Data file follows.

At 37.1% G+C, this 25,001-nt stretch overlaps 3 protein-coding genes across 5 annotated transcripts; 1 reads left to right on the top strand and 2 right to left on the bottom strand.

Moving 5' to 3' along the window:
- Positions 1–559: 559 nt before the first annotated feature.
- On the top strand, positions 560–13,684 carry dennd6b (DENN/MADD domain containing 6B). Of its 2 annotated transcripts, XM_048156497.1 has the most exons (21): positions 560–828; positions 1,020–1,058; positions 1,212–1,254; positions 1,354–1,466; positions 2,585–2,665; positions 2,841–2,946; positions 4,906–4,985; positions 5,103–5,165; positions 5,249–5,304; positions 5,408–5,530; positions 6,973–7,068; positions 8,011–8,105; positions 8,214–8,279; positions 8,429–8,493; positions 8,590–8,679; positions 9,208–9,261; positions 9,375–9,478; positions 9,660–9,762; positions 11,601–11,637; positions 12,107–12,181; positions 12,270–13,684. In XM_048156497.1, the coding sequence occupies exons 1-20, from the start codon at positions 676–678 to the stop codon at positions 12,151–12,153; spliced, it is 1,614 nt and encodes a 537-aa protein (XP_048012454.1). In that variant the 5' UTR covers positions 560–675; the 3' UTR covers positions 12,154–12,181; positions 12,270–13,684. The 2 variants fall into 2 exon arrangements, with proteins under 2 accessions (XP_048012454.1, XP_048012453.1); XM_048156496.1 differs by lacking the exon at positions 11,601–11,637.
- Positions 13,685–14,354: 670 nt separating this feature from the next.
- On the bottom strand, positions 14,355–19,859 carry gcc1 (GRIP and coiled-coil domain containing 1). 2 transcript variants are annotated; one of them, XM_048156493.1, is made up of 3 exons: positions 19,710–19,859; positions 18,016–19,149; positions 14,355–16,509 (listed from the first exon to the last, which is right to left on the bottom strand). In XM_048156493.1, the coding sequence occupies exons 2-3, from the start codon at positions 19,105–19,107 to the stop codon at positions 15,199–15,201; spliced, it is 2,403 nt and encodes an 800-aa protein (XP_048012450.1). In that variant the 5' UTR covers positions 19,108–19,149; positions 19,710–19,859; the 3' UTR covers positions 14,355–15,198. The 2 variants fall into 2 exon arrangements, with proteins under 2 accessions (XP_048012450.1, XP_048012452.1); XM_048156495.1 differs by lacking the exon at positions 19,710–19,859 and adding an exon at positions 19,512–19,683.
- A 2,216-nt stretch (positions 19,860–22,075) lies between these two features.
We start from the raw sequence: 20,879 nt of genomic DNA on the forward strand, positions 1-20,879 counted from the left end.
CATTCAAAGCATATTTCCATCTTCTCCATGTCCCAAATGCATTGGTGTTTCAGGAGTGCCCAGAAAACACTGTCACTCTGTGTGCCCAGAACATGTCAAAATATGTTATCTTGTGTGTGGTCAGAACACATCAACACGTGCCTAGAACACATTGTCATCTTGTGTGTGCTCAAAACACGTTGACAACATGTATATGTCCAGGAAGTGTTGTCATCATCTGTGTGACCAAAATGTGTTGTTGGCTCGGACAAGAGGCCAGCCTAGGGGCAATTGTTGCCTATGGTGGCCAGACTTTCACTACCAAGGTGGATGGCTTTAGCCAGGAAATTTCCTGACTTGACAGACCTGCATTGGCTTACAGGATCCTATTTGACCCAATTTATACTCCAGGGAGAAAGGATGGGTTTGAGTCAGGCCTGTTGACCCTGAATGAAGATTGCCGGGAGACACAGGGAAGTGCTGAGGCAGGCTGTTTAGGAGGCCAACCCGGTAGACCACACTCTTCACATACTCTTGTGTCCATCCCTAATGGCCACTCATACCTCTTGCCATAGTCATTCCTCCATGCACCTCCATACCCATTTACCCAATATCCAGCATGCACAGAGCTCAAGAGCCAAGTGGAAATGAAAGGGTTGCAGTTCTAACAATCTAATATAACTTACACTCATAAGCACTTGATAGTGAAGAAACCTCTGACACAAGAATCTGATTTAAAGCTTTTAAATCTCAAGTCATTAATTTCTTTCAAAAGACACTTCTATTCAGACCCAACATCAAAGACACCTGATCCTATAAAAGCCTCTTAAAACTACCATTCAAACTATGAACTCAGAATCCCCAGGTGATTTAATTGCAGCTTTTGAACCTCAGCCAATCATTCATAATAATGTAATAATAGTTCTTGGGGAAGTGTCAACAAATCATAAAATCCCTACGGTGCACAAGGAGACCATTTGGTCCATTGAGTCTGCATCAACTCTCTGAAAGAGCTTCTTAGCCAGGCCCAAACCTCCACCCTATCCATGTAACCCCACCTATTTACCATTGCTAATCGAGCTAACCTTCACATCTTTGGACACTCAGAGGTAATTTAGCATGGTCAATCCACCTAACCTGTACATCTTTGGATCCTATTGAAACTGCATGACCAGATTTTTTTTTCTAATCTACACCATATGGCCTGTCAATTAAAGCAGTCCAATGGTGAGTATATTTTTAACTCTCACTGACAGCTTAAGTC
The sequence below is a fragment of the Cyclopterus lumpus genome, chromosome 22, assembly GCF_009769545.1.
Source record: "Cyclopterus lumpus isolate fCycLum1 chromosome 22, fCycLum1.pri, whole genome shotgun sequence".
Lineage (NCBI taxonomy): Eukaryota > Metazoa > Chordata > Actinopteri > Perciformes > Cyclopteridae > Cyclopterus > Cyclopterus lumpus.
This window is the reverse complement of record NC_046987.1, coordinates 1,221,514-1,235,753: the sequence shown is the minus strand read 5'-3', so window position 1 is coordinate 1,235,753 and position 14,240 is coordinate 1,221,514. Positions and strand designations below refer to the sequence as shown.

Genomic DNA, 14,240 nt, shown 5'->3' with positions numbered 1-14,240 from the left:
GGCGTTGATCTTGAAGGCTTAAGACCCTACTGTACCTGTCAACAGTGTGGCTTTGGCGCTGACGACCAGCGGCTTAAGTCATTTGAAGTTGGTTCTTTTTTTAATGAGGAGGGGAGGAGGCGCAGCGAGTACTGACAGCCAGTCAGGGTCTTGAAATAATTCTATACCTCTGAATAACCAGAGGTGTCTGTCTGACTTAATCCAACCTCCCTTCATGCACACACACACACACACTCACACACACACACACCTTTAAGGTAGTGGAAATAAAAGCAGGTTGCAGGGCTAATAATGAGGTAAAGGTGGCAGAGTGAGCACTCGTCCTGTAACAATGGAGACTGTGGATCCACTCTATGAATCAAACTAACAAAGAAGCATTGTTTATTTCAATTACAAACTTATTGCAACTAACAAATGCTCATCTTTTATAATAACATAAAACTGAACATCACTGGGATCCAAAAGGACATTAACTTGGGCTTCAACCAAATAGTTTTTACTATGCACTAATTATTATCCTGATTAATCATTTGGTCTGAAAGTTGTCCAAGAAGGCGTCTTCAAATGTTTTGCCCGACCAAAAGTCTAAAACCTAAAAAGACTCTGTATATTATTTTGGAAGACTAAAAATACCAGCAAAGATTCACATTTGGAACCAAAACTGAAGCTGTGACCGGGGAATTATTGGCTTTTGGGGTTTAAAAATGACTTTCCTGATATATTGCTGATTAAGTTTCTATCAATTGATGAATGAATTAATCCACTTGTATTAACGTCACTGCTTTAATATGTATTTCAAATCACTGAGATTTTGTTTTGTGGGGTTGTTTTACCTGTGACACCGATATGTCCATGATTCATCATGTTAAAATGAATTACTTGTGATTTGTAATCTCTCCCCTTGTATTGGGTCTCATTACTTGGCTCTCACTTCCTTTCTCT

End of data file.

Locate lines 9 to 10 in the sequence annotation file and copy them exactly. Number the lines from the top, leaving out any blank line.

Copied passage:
CATTCAAAGCATATTTCCATCTTCTCCATGTCCCAAATGCATTGGTGTTTCAGGAGTGCCCAGAAAACACTGTCACTCTGTGTGCCCAGAACATGTCAAAATATGTTATCTTGTGTGTGGTCAGAACACATCAACACGTGCCTAGAACACATTGTCATCTTGTGTGTGCTCAAAACACGTTGACAACATGTATATGTCCAGGAAGTGTTGTCATCATCTGTGTGACCAAAATGTGTTGTTGGCTCGGACAAGAGGCCAGCCTAGGGGCAATTGTTGCCTATGGTGGCCAGACTTTCACTACCAAGGTGGATGGCTTTAGCCAGGAAATTTCCTGACTTGACAGACCTGCATTGGCTTACAGGATCCTATTTGACCCAATTTATACTCCAGGGAGAAAGGATGGGTTTGAGTCAGGCCTGTTGACCCTGAATGAAGATTGCCGGGAGACACAGGGAAGTGCTGAGGCAGGCTGTTTAGGAGGCCAACCCGGTAGACCACACTCTTCACATACTCTTGTGTCCATCCCTAATGGCCACTCATACCTCTTGCCATAGTCATTCCTCCATGCACCTCCATACCCATTTACCCAATATCCAGCATGCACAGAGCTCAAGAGCCAAGTGGAAATGAAAGGGTTGCAGTTCTAACAATCTAATATAACTTACACTCATAAGCACTTGATAGTGAAGAAACCTCTGACACAAGAATCTGATTTAAAGCTTTTAAATCTCAAGTCATTAATTTCTTTCAAAAGACACTTCTATTCAGACCCAACATCAAAGACACCTGATCCTATAAAAGCCTCTTAAAACTACCATTCAAACTATGAACTCAGAATCCCCAGGTGATTTAATTGCAGCTTTTGAACCTCAGCCAATCATTCATAATAATGTAATAATAGTTCTTGGGGAAGTGTCAACAAATCATAAAATCCCTACGGTGCACAAGGAGACCATTTGGTCCATTGAGTCTGCATCAACTCTCTGAAAGAGCTTCTTAGCCAGGCCCAAACCTCCACCCTATCCATGTAACCCCACCTATTTACCATTGCTAATCGAGCTAACCTTCACATCTTTGGACACTCAGAGGTAATTTAGCATGGTCAATCCACCTAACCTGTACATCTTTGGATCCTATTGAAACTGCATGACCAGATTTTTTTTTCTAATCTACACCATATGGCCTGTCAATTAAAGCAGTCCAATGGTGAGTATATTTTTAACTCTCACTGACAGCTTAAGTC
The sequence below is a fragment of the Cyclopterus lumpus genome, chromosome 22, assembly GCF_009769545.1.